Beware of manufactured controversies should be the lesson from yesterday's brouhaha around the Galaxy Z Flip's ultrathin bendable display glass cover (UTG). It is apparently, gasp, covered by a plastic film of sorts, just like the original Galaxy Fold's colorless polyimide (CPI) display packaging was topped by such a material even before Samsung pulled it in for a redesign.
Galaxy Z Flip, and the Fold, were featured in an interview by the new Korean business publication The Elec yesterday, and explained why both bendable PI and glass covers need further protection, ultrathin or not.The guys from Sekyung Hi-Tech, who are the suppliers of the optical cover films for both the
As you can see in the independent teardown video here, the Z Flip's display indeed has a bendable glass cover, which is a commendable achievement. Еven ultrathin glass, however, as the one on the Z Flip, is still more fragile than plastic, and prone to cracks when dropped or bent at the extremes, say the industry insiders in the interview.
Nowhere is that more clearly visible than in the video below where the PbK guy tries to get to the bottom of things by bending the display sheet corner onto itself, and noticing hairline cracks appear even with the extra film on. Imagine what would the situation be without it, especially above the hinge area. Spoiler alert, he actually separates Sekyung's optical film from the UTG cover by simply peeling it off.
Thus, Samsung had to put an extra thin layer protection on top of the Galaxy Z Flip, despite that the optical film would be softer and more prone to scratching than the actual glass cover that the flexible OLED display is packaged with.
On the other hand, JerryRig's "scratches at level 6, deeper grooves at 7" shtick is still technically correct, as the very top of the Z Flip's bendable displays would be slightly softer than the rigid folding glass immediately underneath. That's the price to pay if you don't want the Z Flip's display drop-shattered like those boring old rigid slabs of yesteryear, though. Here's how Samsung approached the matter:
The same logic goes for the CPI cover of the Galaxy Fold. Before the phone's launch, the speculation was that the PI film is simply attached to the OLED screen underneath with an extremely durable and flexible adhesive.
Samsung has been developing it for years, and it allows the whole package to bend at the middle by stretching a bit but not coming unglued. Called optical transparent adhesive film (OCA), this special type of elasticized glue can be bent thousands of times and retain its original size and form.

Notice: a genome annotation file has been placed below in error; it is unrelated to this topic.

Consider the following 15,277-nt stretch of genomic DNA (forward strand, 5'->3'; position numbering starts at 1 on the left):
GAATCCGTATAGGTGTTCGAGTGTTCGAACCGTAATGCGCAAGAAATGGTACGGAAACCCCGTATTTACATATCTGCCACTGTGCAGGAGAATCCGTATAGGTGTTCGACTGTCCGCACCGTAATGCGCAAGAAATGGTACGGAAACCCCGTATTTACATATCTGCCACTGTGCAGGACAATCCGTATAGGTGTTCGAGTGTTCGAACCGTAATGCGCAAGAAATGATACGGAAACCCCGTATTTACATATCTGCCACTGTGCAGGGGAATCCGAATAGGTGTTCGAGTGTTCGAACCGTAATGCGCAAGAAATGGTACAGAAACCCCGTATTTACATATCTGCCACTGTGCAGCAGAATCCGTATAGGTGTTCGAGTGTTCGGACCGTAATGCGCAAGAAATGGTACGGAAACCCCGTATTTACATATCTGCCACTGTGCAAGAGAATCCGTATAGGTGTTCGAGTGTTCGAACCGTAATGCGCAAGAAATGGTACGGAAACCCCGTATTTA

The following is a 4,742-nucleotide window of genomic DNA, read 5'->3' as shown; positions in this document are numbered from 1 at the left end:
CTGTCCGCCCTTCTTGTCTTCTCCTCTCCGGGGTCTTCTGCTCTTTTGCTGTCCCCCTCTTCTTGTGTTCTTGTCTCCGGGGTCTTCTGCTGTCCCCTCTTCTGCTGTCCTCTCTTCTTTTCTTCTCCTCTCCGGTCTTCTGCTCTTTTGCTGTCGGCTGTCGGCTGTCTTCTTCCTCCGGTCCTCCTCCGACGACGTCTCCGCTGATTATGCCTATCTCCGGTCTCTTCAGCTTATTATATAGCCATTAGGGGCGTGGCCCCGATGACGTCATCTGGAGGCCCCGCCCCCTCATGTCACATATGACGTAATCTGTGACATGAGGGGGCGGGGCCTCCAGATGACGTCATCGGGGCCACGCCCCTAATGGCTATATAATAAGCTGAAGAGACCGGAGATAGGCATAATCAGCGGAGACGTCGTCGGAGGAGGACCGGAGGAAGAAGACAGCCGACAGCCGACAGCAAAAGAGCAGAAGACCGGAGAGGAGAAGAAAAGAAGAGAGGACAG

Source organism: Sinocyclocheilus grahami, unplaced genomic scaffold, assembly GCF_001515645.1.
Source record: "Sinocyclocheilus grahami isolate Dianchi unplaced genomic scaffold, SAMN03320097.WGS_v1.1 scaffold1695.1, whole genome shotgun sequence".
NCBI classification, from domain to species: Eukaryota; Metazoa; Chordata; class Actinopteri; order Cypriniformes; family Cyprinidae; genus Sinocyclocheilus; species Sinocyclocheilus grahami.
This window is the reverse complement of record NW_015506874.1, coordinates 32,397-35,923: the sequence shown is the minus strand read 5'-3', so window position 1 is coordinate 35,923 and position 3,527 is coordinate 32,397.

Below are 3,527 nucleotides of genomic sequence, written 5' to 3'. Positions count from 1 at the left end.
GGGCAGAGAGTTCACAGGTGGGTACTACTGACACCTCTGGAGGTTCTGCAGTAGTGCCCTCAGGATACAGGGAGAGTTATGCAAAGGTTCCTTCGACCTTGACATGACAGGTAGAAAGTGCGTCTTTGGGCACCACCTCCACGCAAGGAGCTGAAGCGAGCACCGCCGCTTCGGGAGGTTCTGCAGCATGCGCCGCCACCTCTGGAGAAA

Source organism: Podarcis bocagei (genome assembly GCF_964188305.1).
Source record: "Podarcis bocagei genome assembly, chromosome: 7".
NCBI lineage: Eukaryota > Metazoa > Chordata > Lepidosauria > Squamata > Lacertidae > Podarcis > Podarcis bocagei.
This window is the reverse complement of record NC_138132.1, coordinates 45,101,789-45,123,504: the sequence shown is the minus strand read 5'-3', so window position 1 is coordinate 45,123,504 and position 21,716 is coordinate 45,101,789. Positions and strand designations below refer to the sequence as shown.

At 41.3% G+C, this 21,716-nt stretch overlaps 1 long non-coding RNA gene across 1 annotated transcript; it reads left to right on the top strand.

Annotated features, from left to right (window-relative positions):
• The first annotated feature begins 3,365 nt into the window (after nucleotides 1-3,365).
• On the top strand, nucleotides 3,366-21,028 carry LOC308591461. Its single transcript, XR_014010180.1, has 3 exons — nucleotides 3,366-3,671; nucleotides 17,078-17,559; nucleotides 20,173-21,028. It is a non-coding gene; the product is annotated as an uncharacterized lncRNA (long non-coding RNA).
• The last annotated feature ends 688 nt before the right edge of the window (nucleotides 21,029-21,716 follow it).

What Samsung did, however, is slap an extra anti-fingerprint and anti-scratch optic film on it and fuse it tight with the underlying package, and then upon the Fold's re-release increased the corner overlap so that the whole plastic cover layer doesn't look like a screen protector that invites you to peel it off. Here's how and why, according to The Elec's industry insiders:
The Galaxy Z Fold 2 is likely to use UTG cover like the Flip, too, say the optical top film makers. If the UTG suppliers manage to stretch their yield for larger sheets, that is, as Samsung's third phone with flexible display is expected to sport an 8-incher when unfurled.
It will still be protected with their film at the top, though, tipped the Sekyung Hi-Tech folks in the interview below, as there is simply no other supplier on the market at the moment.
Previously, industry insiders from Korea summed up the flexible display cover options conundrum as "glass has to overcome the challenges of mass production and size, while film material has to raise the yield rate and perfect hard-coating technology." Not much has changed since then, but at least Sekyung Hi-Tech has perfected their cover film so that both the CPI and UTG cover versions can be protected at the very top.
The company has a lot of experience creating the films that seal those shimmering gradient colors and logos that companies like Samsung, Huawei or Oppo are now using on their phones, and it expects that Samsung may sell up to 5 million foldables this year, when we count the Z Flip and Fold 2, padding its bottom line further.
There you have it, glass or no glass, the top layer of foldable displays will need film protection for the foreseeable future, and with normal usage of bendy phones, that shouldn't be a problem for the end user, or a reason for controversy if the bending function works as advertised. What do you think?